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Pediatr Blood Cancer. 2014 Jul;61(7):1270-6. doi: 10.1002/pbc.25010. Epub 2014 Feb 28.

Bone mineral density among long-term survivors of childhood acute lymphoblastic leukemia: results from the St. Jude Lifetime Cohort Study.

Author information

1
Department of Epidemiology and Cancer Control, St. Jude Children's Research Hospital, Memphis, Tennessee; School of Public Health, University of Memphis, Memphis, Tennessee.

Abstract

BACKGROUND:

The prevalence of low bone mineral density (BMD) in adult survivors of childhood acute lymphoblastic leukemia (ALL), and the degree of recovery or decline, are not well elucidated.

PROCEDURE:

Study subjects (age ≥ 18 years and ≥10 years post-diagnosis) participated in an institutional follow-up protocol and risk-based clinical evaluation based on Children's Oncology Group guidelines. Trabecular volumetric BMD was ascertained using quantitative computed tomography, reported as age- and sex-specific Z-scores.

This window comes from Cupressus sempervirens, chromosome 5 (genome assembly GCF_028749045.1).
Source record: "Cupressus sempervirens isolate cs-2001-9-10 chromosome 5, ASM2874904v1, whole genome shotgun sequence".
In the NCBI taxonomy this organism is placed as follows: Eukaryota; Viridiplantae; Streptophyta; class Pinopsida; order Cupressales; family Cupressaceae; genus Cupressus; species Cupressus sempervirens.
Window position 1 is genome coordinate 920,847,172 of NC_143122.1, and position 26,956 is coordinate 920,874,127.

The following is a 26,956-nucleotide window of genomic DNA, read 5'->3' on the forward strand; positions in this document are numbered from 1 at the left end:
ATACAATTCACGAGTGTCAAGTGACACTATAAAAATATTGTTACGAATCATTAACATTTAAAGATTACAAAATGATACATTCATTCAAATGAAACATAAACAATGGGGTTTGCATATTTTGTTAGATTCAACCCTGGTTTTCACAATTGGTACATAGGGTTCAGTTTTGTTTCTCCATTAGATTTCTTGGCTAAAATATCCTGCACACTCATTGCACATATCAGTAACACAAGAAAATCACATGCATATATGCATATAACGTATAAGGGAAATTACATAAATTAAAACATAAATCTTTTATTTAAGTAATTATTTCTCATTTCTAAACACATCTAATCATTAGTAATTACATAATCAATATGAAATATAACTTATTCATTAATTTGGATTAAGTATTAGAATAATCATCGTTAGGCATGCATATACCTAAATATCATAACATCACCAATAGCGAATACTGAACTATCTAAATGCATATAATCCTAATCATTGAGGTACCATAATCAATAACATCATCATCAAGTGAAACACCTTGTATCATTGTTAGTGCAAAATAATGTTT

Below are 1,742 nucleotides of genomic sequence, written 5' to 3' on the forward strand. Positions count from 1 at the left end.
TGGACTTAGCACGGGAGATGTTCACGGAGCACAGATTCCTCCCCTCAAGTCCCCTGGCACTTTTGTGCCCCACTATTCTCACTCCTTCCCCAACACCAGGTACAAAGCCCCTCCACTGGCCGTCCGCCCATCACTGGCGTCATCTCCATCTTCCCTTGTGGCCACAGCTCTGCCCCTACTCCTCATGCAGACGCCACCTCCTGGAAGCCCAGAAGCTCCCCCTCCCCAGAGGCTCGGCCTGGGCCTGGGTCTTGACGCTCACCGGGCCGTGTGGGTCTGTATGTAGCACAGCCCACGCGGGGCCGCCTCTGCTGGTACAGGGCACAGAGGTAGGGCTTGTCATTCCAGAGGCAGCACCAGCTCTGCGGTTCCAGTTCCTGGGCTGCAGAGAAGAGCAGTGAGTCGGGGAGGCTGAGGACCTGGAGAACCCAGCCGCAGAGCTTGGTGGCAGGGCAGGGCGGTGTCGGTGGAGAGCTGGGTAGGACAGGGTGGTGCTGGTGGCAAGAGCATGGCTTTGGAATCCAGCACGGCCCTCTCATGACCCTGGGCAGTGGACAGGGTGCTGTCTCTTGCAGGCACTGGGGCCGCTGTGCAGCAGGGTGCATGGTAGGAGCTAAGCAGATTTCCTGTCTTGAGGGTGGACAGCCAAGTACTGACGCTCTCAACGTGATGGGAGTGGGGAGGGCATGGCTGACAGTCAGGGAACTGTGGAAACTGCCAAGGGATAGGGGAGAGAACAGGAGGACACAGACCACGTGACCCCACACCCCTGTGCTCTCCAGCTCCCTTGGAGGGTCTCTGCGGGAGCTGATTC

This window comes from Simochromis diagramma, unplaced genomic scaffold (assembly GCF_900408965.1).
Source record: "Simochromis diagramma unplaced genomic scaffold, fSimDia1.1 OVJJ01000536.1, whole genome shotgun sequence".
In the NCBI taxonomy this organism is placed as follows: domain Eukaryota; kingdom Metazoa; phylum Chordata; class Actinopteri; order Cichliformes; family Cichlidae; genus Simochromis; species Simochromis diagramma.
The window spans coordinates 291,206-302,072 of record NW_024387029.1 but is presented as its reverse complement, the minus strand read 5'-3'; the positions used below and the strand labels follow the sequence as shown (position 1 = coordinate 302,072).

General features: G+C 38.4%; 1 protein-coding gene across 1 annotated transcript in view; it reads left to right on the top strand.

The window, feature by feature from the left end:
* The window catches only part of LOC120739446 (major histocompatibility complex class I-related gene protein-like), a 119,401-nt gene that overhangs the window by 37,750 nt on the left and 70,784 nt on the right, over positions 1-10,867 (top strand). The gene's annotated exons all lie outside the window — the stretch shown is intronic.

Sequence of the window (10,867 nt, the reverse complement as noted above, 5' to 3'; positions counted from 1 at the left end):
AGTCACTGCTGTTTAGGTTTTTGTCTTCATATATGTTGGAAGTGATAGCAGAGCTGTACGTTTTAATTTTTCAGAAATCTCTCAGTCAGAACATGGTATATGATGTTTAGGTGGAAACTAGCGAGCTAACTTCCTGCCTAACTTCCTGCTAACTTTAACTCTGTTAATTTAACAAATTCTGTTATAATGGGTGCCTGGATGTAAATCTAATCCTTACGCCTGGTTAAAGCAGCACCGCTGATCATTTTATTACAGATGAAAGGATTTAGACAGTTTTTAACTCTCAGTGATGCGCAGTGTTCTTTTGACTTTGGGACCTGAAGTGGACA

RESULTS:

At median age 31 years, 5.7% of 845 subjects had a BMD Z-score of ≤-2 and 23.8% had a Z-score of -1 to -2. Cranial radiation dose of ≥24 Gy, but not cumulative methotrexate or prednisone equivalence doses, was associated with a twofold elevated risk of a BMD Z-score of ≤-1. The cranial radiation effect was stronger in females than in males. In a subset of 400 subjects, 67% of those who previously had a BMD Z-score of ≤-2 improved by one or more categories a median of 8.5 years later.

CONCLUSIONS:

Very low BMD was relatively uncommon in this sample of adult survivors of childhood ALL, and BMD Z-scores tended to improve from adolescence to young adulthood. High-dose cranial or craniospinal radiation exposure was the primary predictor of suboptimal BMD in our study. Given that cranial radiation treatment for childhood ALL is used far more sparingly now than in earlier treatment eras, concerns about persistently low BMD among most current childhood ALL patients may be unwarranted.

KEYWORDS:

cranial radiation; epidemiology; late effects; osteopenia; osteoporosis

PMID:
24585546
PMCID:
PMC4300194
DOI:
10.1002/pbc.25010
[Indexed for MEDLINE]
Free PMC Article

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